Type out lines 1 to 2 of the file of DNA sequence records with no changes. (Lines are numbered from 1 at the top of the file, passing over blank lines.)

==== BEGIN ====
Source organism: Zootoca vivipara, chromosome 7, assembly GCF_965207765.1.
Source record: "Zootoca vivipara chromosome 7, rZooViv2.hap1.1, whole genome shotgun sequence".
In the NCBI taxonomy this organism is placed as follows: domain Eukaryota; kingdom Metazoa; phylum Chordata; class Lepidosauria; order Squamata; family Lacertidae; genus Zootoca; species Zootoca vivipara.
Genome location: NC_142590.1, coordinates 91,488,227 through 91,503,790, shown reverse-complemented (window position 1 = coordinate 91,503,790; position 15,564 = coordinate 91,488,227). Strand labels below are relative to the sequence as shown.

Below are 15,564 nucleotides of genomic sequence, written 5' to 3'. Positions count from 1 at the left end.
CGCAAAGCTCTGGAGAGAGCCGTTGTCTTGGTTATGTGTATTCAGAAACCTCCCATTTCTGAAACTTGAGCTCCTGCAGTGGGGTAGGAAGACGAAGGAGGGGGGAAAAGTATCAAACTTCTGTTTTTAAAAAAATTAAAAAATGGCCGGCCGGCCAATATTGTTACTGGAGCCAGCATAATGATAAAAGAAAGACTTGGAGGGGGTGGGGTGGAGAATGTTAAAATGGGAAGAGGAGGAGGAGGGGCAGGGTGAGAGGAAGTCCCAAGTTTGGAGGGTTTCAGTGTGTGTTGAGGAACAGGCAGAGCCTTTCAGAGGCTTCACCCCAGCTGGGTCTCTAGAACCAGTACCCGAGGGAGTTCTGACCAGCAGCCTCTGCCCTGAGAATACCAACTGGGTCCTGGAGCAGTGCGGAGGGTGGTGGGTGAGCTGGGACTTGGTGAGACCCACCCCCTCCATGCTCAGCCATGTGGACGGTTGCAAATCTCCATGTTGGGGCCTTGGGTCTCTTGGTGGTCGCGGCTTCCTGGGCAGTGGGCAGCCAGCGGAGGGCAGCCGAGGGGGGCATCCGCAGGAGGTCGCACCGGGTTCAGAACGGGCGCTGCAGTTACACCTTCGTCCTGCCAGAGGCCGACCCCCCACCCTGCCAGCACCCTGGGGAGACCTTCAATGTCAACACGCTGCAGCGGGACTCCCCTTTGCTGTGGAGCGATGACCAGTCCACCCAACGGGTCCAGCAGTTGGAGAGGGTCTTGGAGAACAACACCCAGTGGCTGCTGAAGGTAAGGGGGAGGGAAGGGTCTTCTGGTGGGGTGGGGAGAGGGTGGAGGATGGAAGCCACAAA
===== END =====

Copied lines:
Source organism: Zootoca vivipara, chromosome 7, assembly GCF_965207765.1.
Source record: "Zootoca vivipara chromosome 7, rZooViv2.hap1.1, whole genome shotgun sequence".